MARCH 2, 1954 

WHO DO, THAT VOODOO, THAT YOU DO, SO WELL … — Now here’s a headline — lead or otherwise — that you don’t see every day in your friendly neighborhood Mighty Signal: “TERROR CREATED BY VOODOO RITES IN INDIGENT CAMP.” Percy Robinson was, a — ahem — guest at the Warm Springs detox camp on the way to Lake Elizabeth. He was transported to the Newhall jail after using a baseball bat to threaten several other patients. He was also criticized for using the local flora (acorns, twigs and leaves) to make necklaces during his voodoo ceremonies.   

AFTERNOON SHEEP-COUNTING — I wonder how many Kiwanians stayed awake for this one. On this date, the local service club showed a film — after lunch — entitled: “Sheep, Stars and Solitude.” It was about shepherding in Arizona. Geez. I’ve got to pour the canteen over my head after just reading the title. Wonder if the Kiwanis entertainment chairman was heavily fined or thanked afterward. Something like that sure beats public speaking, on either end. 

EATING HIGH ON THE HOG — A half-century back, The Halfway House offered a special fresh trout seven-course dinner — for $1.50. Next time you’re at our historic eatery up Sierra Highway, ask if it’s still on the menu — and if it’s still a buck-fifty. That’s like, 21 cents per course, not counting tip. You can’t get a cup of coffee for that today, nor an ice cube … 

MARCH 2, 1964 

REPORTER ASKS THE WRONG GAL THE WRONG QUESTION — Signal cub reporter Ed Murdock was stuck with the plum beat: “Question Man.” Ed wandered the streets of the valley, asking womenfolk a single query: “Does Your Husband Help You At Home?” The reviews were mixed. The last lady who was asked really gave her hubbie what-for: “He’s no help at all. In fact, he’s rarely home to do anything. When he should take time to help, as on weekends, he’s out asking strange people silly questions.” The wife in question? Mrs. Ed Murdock. 

RE: THE ABOVE? — Always had a special place in my heart for Ed Murdock. He was my high school journalism teacher. AND — a heck of a ping pong player … 

MARCH 2, 1974 

AND, 50 YEARS AGO, WE WERE ENERGY INDEPENDENT. NOT. — Santa Claritans were a bit testy and I don’t mean high-testy. A half-century back this week, gas stations were closed across the valley due to the Arab Oil Embargo. The few stations that were open had long, stalled caravans of thirsty cars, waiting to fill up. It was on this week in ’74 when the odd-even system began. Depending whether your license plate ended in an odd or even number meant what day of the week you could buy gas. Prices were driven through the roof, too. Imagine. Gasoline at 62.9 cents a gallon. 

MARCH 2, 1984 

BLESS YOUR HEART, DEAR LOU BROWN — Sheriff’s deputy Lou Brown was in the right spot at the right time and a 17-year-old Saugus girl was very glad he was. The young lady was out rather late — 11:30 p.m. — and making a phone call at the Tresierras Market on San Fernando Road. That’s when Brown witnessed the perp, Tony Castro, sneak up behind her and grab her. Castro started ripping the girl’s clothing off and tried to drag her into the parking lot. That’s when Brown hit the siren and gave chase. He lost sight of Castro but more than likely saved the girl from being raped. Castro was caught later.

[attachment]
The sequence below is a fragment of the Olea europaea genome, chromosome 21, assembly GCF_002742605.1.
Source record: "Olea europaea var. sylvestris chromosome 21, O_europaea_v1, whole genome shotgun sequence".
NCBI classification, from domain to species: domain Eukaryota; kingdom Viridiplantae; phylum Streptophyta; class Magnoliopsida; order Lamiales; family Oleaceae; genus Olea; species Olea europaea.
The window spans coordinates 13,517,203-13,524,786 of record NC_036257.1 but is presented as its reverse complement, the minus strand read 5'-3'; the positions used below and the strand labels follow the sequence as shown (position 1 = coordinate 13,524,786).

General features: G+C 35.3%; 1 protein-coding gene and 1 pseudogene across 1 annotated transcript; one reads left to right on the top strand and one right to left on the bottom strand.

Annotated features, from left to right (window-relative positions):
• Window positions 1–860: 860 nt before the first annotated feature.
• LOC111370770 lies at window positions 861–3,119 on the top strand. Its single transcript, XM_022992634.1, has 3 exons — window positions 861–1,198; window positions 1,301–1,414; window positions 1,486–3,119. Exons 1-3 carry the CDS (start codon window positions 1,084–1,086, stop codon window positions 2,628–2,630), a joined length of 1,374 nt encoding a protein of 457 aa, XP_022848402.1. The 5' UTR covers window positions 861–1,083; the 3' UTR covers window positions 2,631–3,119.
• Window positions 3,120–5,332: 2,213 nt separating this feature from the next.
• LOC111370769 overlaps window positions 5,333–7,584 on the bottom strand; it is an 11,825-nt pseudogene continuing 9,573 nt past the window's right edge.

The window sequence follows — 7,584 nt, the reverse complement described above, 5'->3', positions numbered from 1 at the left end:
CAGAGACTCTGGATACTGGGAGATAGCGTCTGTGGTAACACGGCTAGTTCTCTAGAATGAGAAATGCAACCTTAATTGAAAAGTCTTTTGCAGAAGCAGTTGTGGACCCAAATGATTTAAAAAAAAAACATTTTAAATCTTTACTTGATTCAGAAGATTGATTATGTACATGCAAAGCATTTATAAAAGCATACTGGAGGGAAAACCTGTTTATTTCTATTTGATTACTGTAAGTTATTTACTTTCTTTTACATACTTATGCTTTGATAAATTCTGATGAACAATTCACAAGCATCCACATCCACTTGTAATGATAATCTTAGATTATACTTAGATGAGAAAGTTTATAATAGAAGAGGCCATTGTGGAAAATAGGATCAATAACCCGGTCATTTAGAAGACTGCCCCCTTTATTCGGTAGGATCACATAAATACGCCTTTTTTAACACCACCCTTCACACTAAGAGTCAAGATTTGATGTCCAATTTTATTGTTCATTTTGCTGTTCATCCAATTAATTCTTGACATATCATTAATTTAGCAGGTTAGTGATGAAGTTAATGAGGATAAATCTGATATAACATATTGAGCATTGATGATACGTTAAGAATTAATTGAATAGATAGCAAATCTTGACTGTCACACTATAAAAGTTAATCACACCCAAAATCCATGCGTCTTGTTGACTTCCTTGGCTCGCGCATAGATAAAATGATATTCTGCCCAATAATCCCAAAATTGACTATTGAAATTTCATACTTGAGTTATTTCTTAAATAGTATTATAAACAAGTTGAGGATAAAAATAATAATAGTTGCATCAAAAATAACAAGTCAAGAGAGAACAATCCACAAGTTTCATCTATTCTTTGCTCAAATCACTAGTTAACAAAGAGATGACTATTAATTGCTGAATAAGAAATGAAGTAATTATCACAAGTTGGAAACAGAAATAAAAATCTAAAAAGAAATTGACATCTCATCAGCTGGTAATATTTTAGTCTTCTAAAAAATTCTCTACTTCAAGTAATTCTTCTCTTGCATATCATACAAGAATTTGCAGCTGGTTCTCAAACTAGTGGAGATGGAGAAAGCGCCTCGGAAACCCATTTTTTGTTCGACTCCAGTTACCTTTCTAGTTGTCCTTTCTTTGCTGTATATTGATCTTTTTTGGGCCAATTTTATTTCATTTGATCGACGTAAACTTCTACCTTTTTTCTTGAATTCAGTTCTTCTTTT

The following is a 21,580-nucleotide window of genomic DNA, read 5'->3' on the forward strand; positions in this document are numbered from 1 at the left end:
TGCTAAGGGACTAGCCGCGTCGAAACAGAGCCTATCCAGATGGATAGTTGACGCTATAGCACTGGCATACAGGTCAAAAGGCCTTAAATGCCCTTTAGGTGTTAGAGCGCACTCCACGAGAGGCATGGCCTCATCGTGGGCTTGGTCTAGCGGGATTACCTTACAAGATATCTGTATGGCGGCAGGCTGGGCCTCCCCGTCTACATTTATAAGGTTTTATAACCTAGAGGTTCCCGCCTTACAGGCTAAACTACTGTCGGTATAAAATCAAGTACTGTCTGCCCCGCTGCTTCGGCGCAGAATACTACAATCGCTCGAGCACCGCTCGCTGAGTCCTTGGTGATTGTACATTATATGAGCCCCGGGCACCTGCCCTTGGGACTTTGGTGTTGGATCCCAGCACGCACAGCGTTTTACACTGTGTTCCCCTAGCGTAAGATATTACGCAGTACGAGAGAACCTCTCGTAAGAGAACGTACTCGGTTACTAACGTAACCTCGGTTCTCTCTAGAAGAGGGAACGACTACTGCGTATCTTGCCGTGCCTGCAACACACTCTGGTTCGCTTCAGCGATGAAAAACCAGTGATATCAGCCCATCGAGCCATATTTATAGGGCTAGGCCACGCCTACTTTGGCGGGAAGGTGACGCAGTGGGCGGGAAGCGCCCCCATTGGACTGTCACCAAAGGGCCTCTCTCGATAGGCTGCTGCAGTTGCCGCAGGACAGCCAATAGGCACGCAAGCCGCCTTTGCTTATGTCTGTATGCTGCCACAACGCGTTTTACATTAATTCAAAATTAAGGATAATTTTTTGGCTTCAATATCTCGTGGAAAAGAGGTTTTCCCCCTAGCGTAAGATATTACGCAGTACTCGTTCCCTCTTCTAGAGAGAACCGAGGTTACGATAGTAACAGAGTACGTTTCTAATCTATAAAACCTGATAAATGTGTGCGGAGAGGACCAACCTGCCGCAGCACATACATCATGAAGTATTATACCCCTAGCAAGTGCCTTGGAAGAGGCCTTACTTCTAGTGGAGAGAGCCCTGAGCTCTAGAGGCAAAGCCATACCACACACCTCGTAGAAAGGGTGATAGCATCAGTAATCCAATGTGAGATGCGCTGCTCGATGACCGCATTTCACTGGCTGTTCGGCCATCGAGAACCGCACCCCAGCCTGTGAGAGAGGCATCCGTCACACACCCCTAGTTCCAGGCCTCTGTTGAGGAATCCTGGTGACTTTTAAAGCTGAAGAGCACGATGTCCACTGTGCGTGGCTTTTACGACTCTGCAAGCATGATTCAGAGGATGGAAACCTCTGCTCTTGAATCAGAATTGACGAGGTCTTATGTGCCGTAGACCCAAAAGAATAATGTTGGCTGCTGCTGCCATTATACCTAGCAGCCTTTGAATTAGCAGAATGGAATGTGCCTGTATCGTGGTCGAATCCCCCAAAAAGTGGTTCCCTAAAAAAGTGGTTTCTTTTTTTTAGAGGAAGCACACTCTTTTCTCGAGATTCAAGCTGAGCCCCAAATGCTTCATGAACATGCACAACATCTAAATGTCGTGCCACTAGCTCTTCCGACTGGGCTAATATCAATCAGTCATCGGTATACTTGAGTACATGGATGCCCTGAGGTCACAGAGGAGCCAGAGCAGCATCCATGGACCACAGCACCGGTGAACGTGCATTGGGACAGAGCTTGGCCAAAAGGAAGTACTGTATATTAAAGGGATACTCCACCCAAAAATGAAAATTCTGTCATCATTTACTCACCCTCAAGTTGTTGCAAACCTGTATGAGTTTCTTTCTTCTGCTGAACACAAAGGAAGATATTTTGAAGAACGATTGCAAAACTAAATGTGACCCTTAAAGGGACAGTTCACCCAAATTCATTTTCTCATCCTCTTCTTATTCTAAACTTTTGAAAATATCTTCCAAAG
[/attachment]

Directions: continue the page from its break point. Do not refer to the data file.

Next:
THE BIG THIRST OF ’84 — Be conservative with those canteens, saddlepals, while we’re riding through early 1984. No rain at all fell in the months of January and February in the valley. 

TOMMY MOE MOORE NEEDED TO LOSE SOME SERIOUS WEIGHT — Here’s some extreme trivia for you. I’m not sure if it’s a record that still stands today (if any of you amigos over at the Highway Patrol can update this, I’d be appreciative). But on this date, teamster Tommy Moe Moore of Duncan, Oklahoma, and his partner were driving two double rigs of steel when his friend’s rig broke down in Barstow. They loaded the steel from the busted truck onto Moore’s. He ran the weigh station at Castaic and refused, for a while, to be pulled over by CHP officers in hot pursuit. When he was dragged into local court, Judge Adrian Adams charged him a whopping $16,000 fine for his cartoonishly wobbling rig, which was overweight by 48,000 pounds. 

WHAT GOES AROUND, COMES AROUND — One of my personal favorites of Scott Newhall’s editorials was published on Leap Year 40 years back. Scotty’s tome was entitled: “Plant Trees, Not Cement.” His lead tells it all: “Funny thing about the California state highway engineers is the fact that they can build the best freeways in the world. But, unfortunately even more often they build the ugliest.” Amen. Funny thing, too? We’ve been fighting the great international cement company, Cemex for about that same number of years, on the exact, same issues. 

•     •     • 

You know, even with the miracle of hopping across dimensions, time sure seems like it’s flying. January and February of 2024 are already gone and it’s March in the here-&-now. Oh well. Nothing to do than to allow ourselves the gift of moseying into yesteryear to more simpler climes. See you in seven, dear saddlepals. Until then — ¡vayan con Dios, amigos!  

If you enjoy the Time Ranger, you’re going to love his local history volumes. Visit Order John Boston’s terribly exciting Volumes I & II on “SCV Monsters, Ghouls, Ghosts, Bigfoot” & all our local paranormal stories. Also? His political satire, “The Unauthorized Autobiography of Joe Biden,” is available in print and Kindle. If you’ve already got your copy, then leave a kind review on Amazon!